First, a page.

Last year, when Time Out New York published an article on the best desserts in the city, my brilliant friend Chelsea Sue suggested that we go on a dessert walk. The plan was to walk through Manhattan stopping along a pre-mapped route of about fifteen shops mentioned in the article. At each stop, one of us would buy the featured dessert to share (as well as anything else we just couldn’t resist…like that gooey, buttery, pecan-loaded sticky bun at Amy’s Bread).
We met up at Levain bakery on the Upper West Side and kick-started our sugar tour with one of Levain’s signature chunky, scone-sized cookies, Double Chocolate Peanut Butter. We followed that up with a chocolate brioche chaser. And yes, the word “chaser” does apply to dessert. Trust me on this one.
We might have been a little over-zealous at our first stop of the day, because at stop 2, Jacques Torres, there wasn’t much interest in Jacques’s famous chocolate chip cookies.
But a few blocks down, we stopped at Grandaisy Bakery and shared a zesty Lemon Ginger Sandwich Cookie. Next up was Amy’s Bread, where we dutifully sampled the Kitchen Sink cookie featured in the article, and then devoured that sticky bun I mentioned. Well, it was mostly me doing the devouring.
After a brief digestion hiatus around the fountain at Columbus circle, we visited Momofuku Milk Bar for a disappointing Blueberry Cream Cookie and Borne Confections, where we split a cup of rich pistachio gelato.
Our seventh stop was something different: Minamoto Bakery. Minamoto Bakery specializes in wagashi, traditional Japanese style-desserts. Most of the bakeries we had visited so far were warm and inviting, but Minamoto was distinctly Japanese; formal and sparsely decorated, with sample desserts artfully arranged on pedestals in a glass display case (the ones people actually eat safely out of sight behind the counter). At Minamoto we tried a chestnut bun (栗馒头) with a dry crusty shell and mamedaifuku, mochi (glutinous rice dough) mixed with azuki (red) beans and filled with anko (sweet red bean paste).
Now, I love buttery brioche and chunky chocolate chip cookies as much as the next Westerner, but I have a soft spot for the unfamiliar flavors and funky textures of Asian desserts. I love dense lotus paste mooncakes with salty duck egg cores, taro bubble tea with chewy tapioca pearls, fried sesame balls stuffed with red bean paste, Chinese mango pudding in a heart-shaped jello mold, and, of course, mochi.
Mochi, sticky glutinous rice dough dusted with potato starch, is delicious by itself, and even better flavored with a spoonful of matcha and filled with sweet azuki paste. You can buy canned red bean paste at an Asian grocery store, but it’s better homemade, sweetened to taste and textured with chunks of actual bean.
Anko (Sweet Red Bean Paste)
2/3 cup azuki beans (red beans)
2/3 cup sugar
½ teaspoon salt
1 cup hot water
1 cup granulated sugar
1 cup glutinous rice flour (sometimes called sweet rice flour)
1 tablespoon matcha green tea powder (optional)
Tons of potato starch or cornstarch
To make the anko:
Soak the red beans in a big pot of water overnight. The next day, bring the water to a boil over high heat, then reduce the heat and simmer for 10 minutes. Drain out the water and return the beans to the pot. Add 5 cups of water and bring to a boil again. Reduce the heat and let the beans simmer for about one hour, or until they are soft. You should be able to easily pierce them with a fork.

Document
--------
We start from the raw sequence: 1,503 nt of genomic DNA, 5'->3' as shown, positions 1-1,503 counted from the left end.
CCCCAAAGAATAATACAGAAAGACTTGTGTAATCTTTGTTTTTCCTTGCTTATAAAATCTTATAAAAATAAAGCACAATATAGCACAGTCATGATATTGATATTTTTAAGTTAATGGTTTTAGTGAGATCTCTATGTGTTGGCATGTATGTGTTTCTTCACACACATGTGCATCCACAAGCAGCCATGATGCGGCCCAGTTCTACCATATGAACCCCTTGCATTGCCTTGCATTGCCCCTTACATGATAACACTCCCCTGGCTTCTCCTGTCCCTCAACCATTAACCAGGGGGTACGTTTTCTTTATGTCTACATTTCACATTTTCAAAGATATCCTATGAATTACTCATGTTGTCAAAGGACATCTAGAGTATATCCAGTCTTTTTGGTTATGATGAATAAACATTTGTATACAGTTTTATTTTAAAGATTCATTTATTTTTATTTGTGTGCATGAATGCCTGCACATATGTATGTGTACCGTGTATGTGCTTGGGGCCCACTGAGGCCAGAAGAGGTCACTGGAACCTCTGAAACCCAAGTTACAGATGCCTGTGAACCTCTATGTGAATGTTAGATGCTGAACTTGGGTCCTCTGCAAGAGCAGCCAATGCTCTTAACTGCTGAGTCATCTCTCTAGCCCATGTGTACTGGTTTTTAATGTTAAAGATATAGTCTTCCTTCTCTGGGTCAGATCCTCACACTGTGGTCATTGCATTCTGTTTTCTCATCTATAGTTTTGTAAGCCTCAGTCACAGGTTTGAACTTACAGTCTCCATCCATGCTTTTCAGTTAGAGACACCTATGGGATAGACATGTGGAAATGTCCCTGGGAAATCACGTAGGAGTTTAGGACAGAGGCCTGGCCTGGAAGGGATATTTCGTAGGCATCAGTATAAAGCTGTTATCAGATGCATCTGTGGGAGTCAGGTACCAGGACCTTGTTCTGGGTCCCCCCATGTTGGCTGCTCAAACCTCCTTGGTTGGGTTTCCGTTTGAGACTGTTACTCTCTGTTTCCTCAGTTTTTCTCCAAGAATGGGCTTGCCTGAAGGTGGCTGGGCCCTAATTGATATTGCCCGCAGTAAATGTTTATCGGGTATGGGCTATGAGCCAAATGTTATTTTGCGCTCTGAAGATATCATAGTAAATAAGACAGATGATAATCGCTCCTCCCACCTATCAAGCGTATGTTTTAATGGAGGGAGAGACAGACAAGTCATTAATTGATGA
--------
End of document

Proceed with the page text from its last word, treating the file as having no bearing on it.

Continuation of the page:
Note: You don’t want the beans to burn, so if all of the water has evaporated and the beans still aren’t soft, add more water as needed.
When the beans are softened, add the sugar and salt (if you want very sweet red bean paste, you can add a full cup of sugar; you can also reduce the sugar to ½ cup if you don’t like your beans too sweet). As the sugar melts, keep simmering and stirring. Stir occasionally if there’s a lot of liquid in the pot, and frequently if there isn’t much liquid.
The beans are done when there is no liquid left, the mixture is thick, and you can easily mash the beans with a fork or one of those mashed potato mashers. It doesn’t need to be as thick as you want it to be for the daifuku, because it will thicken considerably as it cools. Remove the anko from heat and let it cool for 10 minutes at room temperature, and then in the fridge.
To make the daifuku:
Generously coat a surface with potato starch or cornstarch (I recommend a Silpat because mochi is super sticky, but you can just use a clean counter).
In a big microwavable bowl, dissolve the sugar in the hot water. Mix in the glutinous rice flour and the matcha powder and stir until the clumps are gone (it might help to use a whisk). Put the bowl in the microwave for two minutes, then grab a wooden spoon and stir the dough really well. It will look really clumpy and gelatinous at first, but keep stirring vigorously until it smooths out into an even texture.
Heat the dough in the microwave for another 2 minutes, or until the dough inflates. Again, pull it out of the microwave and stir it well with a wooden spoon.
Coax the mochi out of the bowl and onto your starched surface. Generously cover the mochi with more starch, and coat a rolling pin with starch. Roll out the mochi to ¼ inch thick. Using a drinking glass or mug, cut out rounds of mochi.
Fill each mochi round with a spoonful of red bean paste (I used a heaping tablespoon, but unless we have the same drinking glass set, your mochi rounds might require more or less filling). Gather the round of mochi up around the red bean paste and pinch it together at the top. Because you used so much starch, you may need to do a lot of heavy-duty pinching to get the mochi to stick together. Flip over the completed daifuku, sort of round it out with your hands, and you’re done! Store at room temperature in an airtight container.